Does Ukraine want a new “Moscow peace accord”?

15:15 13.03.2022 • T. Zima , journalist

Ukrainian media has recently been rife with publications comparing the current Russian invasion with the long-forgotten Soviet-Finnish war of 1939-40. Back then, Stalin wanted to move the border away from Leningrad, to secure sea approaches to the city and, ideally, to create a Soviet republic in Finland. Amid a harsh winter, the Soviet troops had to break through the heavily-fortified "Mannerheim Line" in a head-on assault, because the Red Army was unable to get to the Finns’ rear by moving along the narrow forest roads. The war ended with the "Moscow peace accord" whereby Stalin gained all the territories he wanted. As for the Finns, they maintained their independent status and 18 months later, joined in Hitler’s attack on the Soviet Union.

In contrast with what has been going on in Ukraine, however, the Finns were not fleeing abroad as the whole population rose in defense of their country.  Moreover, the Finnish army never got encircled. That being said, there are two surprising similarities between the two though. Firstly, the Finns and the Ukrainians both hoped for getting military assistance from their allies, but never got any. Secondly, the Finns (who had built a fortified defensive line blocking a direct access to their capital), and the Ukrainians (who still have an extremely combat-ready force in Donbass, even though it is quickly running out of steam now) realized full well that they could not win the war. At the same time, although 80 years ago, Moscow was ramping up pressure on Helsinki, just as it is doing now on Kiev, it still offered quite sane conditions so as not to start a war. Yes, both times the Kremlin put its interests above international law, but Moscow's position is perfectly understandable as it acted out of concern about its national security and was eventually forced to play the role of an aggressor simply out of desperation.

However, the Ukrainian media’s attention is not so much on the actual course of hostilities (which were more successful for the Finns than for the Ukrainians), as on the “Moscow peace accord” that ended the Soviet-Finnish War. That agreement was perceived in Finland, whose propaganda had  been trumpeting thumping victories over the Soviets, as a national catastrophe, a rout. However, due to their resistance, the Finns still managed to save their army, and had they agreed to negotiate a little earlier, their border with the Russian Federation might have run a bit more to the east. While the Ukrainian President Zelensky is now saying that “we are fighting for where the new border will run,” his representatives are not even ready to recognize Crimea and the independence of the Lugansk and Donetsk regions. It is clear, however, that the imminent rout of the Donetsk group and the lack of any direct support from NATO will make them more flexible. However, 80 years back, a tense international situation was forcing Stalin to move quickly, just as it is forcing Putin today.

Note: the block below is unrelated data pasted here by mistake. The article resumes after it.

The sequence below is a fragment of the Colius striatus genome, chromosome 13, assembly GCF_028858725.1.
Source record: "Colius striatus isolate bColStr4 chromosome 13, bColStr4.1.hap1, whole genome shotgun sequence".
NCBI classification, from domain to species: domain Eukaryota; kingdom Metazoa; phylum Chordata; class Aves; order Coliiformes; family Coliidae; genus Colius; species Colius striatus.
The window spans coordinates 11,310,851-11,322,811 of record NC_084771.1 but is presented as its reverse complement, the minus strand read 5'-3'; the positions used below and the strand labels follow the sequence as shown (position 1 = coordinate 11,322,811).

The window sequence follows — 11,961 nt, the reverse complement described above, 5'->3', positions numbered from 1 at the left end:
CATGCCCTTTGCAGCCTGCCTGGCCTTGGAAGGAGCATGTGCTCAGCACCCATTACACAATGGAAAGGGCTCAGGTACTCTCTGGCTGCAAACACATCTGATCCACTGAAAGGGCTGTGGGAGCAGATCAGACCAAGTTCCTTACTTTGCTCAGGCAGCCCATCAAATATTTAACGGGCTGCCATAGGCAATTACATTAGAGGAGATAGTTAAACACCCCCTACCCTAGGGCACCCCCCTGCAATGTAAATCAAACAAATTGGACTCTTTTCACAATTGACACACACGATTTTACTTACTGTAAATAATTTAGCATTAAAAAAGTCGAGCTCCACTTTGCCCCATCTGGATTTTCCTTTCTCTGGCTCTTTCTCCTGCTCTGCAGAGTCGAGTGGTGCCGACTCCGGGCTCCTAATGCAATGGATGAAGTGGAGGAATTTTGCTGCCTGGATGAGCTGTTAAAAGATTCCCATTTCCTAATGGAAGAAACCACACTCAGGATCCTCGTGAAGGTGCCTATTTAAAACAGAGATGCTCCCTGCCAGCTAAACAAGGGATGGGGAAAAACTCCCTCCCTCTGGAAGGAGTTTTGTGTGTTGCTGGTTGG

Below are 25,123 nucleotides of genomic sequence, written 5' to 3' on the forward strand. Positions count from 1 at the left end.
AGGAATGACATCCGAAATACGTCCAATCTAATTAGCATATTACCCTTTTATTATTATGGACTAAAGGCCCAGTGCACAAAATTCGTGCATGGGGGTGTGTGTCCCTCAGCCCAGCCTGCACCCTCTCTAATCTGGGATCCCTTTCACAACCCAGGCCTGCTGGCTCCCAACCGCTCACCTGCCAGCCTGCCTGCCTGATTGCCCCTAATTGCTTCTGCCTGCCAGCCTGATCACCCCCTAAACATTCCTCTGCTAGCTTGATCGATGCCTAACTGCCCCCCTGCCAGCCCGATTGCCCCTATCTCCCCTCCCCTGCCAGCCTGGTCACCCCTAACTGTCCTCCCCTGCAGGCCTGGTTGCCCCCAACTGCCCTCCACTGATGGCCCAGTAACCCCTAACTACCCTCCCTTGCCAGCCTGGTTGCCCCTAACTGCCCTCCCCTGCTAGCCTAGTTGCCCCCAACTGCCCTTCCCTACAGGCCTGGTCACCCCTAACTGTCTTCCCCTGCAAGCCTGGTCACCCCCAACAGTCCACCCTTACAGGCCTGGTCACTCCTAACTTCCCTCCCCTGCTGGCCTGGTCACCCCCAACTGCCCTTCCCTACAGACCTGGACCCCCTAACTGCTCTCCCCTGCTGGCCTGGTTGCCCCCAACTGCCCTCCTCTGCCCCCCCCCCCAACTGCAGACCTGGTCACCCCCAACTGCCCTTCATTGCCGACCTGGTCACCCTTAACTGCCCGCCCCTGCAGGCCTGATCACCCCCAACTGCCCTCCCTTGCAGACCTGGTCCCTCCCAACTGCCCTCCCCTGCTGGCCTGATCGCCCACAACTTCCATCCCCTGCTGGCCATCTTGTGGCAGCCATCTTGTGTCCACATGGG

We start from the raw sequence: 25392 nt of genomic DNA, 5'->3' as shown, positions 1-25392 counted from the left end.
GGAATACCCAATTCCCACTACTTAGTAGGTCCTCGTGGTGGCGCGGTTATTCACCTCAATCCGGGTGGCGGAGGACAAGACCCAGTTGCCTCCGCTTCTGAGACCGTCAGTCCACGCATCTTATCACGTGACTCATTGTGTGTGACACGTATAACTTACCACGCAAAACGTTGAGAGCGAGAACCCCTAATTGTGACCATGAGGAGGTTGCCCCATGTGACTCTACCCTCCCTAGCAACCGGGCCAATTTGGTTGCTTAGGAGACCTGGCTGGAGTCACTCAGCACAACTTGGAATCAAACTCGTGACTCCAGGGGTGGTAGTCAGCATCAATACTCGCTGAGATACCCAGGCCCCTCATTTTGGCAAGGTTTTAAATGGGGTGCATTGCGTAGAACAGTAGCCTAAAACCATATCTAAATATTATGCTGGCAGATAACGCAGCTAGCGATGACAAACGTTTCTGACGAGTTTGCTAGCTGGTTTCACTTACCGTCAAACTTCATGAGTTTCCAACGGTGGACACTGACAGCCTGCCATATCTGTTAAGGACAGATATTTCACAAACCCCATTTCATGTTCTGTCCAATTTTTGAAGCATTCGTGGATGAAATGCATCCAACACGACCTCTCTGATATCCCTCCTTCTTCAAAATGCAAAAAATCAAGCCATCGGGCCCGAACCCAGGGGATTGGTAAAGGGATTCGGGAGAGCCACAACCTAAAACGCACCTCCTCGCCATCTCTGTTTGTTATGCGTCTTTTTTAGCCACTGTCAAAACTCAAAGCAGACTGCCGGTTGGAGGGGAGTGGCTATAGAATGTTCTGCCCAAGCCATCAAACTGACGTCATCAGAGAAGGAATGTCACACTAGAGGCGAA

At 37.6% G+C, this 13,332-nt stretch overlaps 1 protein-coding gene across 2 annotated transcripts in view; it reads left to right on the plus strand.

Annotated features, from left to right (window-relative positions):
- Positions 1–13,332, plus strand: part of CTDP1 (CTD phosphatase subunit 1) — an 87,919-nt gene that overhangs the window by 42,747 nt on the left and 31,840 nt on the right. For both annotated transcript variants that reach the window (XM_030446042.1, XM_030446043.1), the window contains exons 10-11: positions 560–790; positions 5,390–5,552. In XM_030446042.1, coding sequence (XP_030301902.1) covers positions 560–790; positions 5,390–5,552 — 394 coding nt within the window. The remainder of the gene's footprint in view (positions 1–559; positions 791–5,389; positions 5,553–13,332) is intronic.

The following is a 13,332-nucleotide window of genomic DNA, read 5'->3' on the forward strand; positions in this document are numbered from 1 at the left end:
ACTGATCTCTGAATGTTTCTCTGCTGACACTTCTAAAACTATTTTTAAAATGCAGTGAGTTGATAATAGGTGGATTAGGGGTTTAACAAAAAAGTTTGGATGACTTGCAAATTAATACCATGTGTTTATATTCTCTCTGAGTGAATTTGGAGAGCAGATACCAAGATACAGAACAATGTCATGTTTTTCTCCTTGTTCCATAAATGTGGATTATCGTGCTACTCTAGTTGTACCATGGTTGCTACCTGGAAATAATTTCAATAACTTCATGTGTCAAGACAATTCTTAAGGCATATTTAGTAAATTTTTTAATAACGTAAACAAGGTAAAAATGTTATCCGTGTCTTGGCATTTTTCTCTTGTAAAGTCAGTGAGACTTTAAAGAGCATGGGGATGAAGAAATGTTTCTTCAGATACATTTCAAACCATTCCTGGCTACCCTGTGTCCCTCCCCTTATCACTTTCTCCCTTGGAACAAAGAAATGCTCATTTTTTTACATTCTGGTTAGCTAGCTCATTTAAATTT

Such historical comparisons associated with the Zelensky team being made by the media are by no means accidental. Just as Ukrainian propaganda keeps talking about “terrible defeats” suffered by the Russians, the hard fact is that these defeats are taking place deeper and deeper inside Ukrainian territory. Like the Finns 80 years ago, Zelensky, who realizes that Putin needs to quickly wrap up the operation, is trying to wear down the Russians and salvage as much as he possibly can. Eager to present their defeat as a victory, the Ukrainian authorities are ready to pay an absolutely unacceptable military and civilian price for that. Moreover, Ukraine’s best soldiers, the cream of the army and the National Guard, who are sacrificing their lives for the sake of defending their country, keep dying every day. The real question, however, is when Kiev will be ready to sign a new “Moscow peace accord” and on what conditions. And most importantly, how Ukrainians and their Western partners, many of whom, thanks to propaganda and fakes, believe that the Russian army has mostly ceased to exist, are going to perceive this.

Well, maybe this is why Mr. Zelensky is in no hurry to withdraw what has remained of his troops in Donetsk, because if they survive, they will ask him too many questions about why they were defeated and their lives used as a bargaining chip…


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